Unforeseen events also loom. While the members are supposed to sit silently during large portions of the trial, they do have the right to raise objections, pose questions and hold press conferences right outside the ornate chamber doors. The whole world will be watching, too, including one person — Trump — with more than 70 million Twitter followers and little restraint on raining down invective on previously unknown figures.
MacDonough is no stranger to Capitol Hill. Senators feted the moment she made history as the first woman to get the job. Freshmen preparing for their inaugural turn chairing the Senate have described her as a lifeline to navigating arcane legislative questions.
Yet given the inherent political nature of her job, MacDonough also faced some criticism. Conservatives ripped MacDonough, for example, over a 2017 procedural ruling that hindered the Senate GOP’s attempts to dismantle the Affordable Care Act.
She’s taken the criticism in stride. During a commencement speech in 2018 at her alma mater, the Vermont Law School, MacDonough weaved together stories about some of those tense showdowns with more light-hearted moments, such as a quip about Sen. Marco Rubio’s awkward reach to grab a sip of water during a nationally-televised speech.
“Taking the long view is a part of what I do every day as I represent the interest of my unseen client, the institution of the Senate itself,” MacDonough said. “While serving its 100 members on a day-to-day basis, I still represent the Senate. No matter who is in my office asking for assistance, I represent the Senate with its traditions of unfettered debate, protection of minority rights and equal power among the states.”
Of course, senators don’t have to listen to her either. Reid and the Democrats, for example, overruled MacDonough in 2013 when they invoked the “nuclear option” to end the requirement that 60 votes were needed to confirm executive branch nominations and non-Supreme Court federal judicial appointments. She faced the same predicament in 2017 when McConnell changed the Senate rules so future Justice Neil Gorsuch could get confirmed to the Supreme Court without having to find the votes needed to overcome a filibuster.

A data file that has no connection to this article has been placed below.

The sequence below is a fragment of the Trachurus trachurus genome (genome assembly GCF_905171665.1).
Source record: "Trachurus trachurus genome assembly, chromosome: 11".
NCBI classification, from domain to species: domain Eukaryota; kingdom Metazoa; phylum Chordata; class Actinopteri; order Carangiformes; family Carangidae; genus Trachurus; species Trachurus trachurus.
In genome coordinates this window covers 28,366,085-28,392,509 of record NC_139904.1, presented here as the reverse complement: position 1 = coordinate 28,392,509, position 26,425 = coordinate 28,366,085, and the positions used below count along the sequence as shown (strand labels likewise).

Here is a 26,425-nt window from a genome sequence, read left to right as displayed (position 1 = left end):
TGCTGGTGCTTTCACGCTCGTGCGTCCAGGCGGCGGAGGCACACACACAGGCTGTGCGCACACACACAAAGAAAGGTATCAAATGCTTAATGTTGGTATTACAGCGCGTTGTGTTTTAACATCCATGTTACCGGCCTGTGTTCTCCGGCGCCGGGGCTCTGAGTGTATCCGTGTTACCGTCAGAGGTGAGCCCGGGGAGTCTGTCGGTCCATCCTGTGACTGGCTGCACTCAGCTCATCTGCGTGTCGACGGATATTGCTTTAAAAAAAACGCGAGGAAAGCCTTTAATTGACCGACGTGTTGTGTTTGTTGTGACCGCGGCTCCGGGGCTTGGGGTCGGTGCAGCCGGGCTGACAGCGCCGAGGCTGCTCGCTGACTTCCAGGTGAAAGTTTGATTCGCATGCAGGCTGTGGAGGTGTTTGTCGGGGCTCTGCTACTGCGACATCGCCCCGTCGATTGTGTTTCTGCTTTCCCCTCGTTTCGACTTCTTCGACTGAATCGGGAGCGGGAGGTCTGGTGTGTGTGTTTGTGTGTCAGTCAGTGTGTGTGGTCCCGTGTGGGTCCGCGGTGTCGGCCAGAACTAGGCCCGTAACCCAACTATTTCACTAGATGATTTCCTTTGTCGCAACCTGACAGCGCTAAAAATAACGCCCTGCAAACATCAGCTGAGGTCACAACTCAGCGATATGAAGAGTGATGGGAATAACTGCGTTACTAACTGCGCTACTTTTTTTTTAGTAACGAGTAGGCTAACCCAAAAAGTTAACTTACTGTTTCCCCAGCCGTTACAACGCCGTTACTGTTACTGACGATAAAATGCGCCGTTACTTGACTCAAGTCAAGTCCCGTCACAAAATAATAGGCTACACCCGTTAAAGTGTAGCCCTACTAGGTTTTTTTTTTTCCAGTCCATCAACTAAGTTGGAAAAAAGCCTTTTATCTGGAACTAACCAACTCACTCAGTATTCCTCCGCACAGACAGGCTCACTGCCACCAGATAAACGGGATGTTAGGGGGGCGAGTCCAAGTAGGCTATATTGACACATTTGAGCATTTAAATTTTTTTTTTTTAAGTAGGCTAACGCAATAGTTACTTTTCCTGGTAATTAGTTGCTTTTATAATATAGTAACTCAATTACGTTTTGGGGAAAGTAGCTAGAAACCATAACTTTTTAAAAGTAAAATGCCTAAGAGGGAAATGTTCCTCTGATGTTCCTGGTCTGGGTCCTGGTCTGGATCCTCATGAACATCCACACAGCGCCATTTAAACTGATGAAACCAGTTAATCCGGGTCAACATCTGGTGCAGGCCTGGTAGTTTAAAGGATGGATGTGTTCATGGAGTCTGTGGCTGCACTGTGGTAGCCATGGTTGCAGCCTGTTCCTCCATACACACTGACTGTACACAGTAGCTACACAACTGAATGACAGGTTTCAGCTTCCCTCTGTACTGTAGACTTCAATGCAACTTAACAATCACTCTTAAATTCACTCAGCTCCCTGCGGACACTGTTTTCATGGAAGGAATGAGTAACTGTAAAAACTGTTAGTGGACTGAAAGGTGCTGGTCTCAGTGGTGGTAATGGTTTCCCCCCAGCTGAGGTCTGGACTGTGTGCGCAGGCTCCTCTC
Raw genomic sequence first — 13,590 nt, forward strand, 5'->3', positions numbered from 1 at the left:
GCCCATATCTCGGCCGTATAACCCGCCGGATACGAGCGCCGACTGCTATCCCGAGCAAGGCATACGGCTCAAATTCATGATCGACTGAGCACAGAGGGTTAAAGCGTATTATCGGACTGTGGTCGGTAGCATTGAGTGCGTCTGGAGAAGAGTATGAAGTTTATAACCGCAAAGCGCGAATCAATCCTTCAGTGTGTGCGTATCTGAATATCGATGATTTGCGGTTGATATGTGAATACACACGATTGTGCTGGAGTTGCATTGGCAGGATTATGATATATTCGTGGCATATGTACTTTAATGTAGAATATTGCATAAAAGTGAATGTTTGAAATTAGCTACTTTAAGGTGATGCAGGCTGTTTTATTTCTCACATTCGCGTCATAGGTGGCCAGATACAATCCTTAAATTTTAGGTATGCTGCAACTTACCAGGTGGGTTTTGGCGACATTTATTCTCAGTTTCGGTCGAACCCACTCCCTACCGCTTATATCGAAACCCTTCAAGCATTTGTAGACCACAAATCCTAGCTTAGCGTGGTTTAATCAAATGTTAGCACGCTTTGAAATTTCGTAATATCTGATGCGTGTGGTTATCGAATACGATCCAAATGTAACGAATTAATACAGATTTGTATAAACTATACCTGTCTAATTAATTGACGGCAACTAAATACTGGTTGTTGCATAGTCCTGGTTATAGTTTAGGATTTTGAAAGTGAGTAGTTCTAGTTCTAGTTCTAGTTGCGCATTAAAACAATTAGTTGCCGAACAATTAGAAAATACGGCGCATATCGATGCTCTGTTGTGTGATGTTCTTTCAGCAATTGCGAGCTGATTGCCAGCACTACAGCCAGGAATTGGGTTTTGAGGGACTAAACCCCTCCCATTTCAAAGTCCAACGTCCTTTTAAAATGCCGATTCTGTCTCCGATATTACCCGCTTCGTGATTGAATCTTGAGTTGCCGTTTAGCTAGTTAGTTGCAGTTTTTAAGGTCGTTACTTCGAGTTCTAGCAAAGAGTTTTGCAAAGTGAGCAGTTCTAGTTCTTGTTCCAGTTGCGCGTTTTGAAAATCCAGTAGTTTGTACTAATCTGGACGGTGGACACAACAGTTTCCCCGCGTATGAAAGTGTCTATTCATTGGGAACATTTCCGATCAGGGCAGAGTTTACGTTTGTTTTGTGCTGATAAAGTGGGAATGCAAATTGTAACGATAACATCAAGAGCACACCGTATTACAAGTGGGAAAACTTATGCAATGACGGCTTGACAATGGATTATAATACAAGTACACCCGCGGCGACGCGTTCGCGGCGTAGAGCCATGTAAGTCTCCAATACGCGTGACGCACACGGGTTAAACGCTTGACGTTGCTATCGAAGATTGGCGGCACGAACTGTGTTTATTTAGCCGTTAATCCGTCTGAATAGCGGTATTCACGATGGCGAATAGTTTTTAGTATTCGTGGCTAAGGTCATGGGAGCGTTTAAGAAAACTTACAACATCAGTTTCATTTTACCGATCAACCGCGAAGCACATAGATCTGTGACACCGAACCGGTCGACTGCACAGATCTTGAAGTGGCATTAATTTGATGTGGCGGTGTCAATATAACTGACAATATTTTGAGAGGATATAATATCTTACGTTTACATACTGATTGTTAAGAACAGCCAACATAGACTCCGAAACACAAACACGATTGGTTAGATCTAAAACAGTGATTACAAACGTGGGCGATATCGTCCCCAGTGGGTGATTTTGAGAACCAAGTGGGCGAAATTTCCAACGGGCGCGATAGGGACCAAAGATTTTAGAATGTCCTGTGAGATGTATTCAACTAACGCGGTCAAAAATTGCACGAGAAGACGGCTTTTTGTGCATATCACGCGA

“It was a stinging defeat that I tried not to take personally,” MacDonough recalled in her speech to the graduating students. “The one thing I can tell you about situations like this. It will never feel good, or rewarding enough, to say, ‘I told you so,’ when people finally understand the point of which you are trying to convince them.”
MacDonough — and, in turn, Roberts — may end up breaking new ground during the Trump impeachment trial. Chief justices have only presided over two Senate trials involving presidents, and neither left much in the way of precedent. Back in 1868, the parliamentarian’s role didn’t even exist when Chief Justice Salmon Chase opted for a highly assertive role during the trial of President Andrew Johnson, which ended in his acquittal.
More than a century later, the Senate parliamentarian’s office built a dossier as it geared up for a Nixon trial that then-Chief Justice Warren Burger would have overseen. While the Senate never got that case, the parliamentarian at the time, Floyd Riddick, explained in an interview with the Senate historian that his research backed up the notion that the parliamentarian would be essential for any future chief justice who presides over another impeachment trial.
“I would assume that the chief justice, whether he always followed the advice of the parliamentarian or not, would at least want him there to give him the benefit of what the practices of the Senate had been, and then he would have the same right that all presiding officers have to ignore the advice of the parliamentarian and rule as he wanted,” Riddick said.
At Clinton’s 1999 trial, Chief Justice William Rehnquist tried to maintain a hands-off approach.
He later told TV interviewer Charlie Rose that he “did nothing in particular and I did it very well.” But Rehnquist, who had written his own book in part about the Andrew Johnson impeachment trial, did issue several controversial rulings, including one instance in which he ignored the advice of the parliamentarian to rule that the 100 senators shouldn’t be referred to as “jurors.”
Frumin, the parliamentarian at the time, recalled that he hadn’t been expecting the issue to come up, forcing him to scramble in real time to find the right materials while still paying attention to the debate. But Rehnquist, as was his right, made his own decision.
For Trump’s trial, Frumin will be on the CNN set offering commentary and insights on the Senate’s unique protocols, including the role that MacDonough will play at Roberts’ side. He doesn’t expect her to wilt in the spotlight.
“Parliamentarians have been trained over the years that you’re the referee,” Frumin said. “You’re not a player. And that you don’t create controversy. You don’t look for controversy. You don’t assert yourself. You’re there as a reference to make a call or give advice when called upon. I think she’ll do everything to prevent herself from becoming the story.”
John Bresnahan contributed to this report.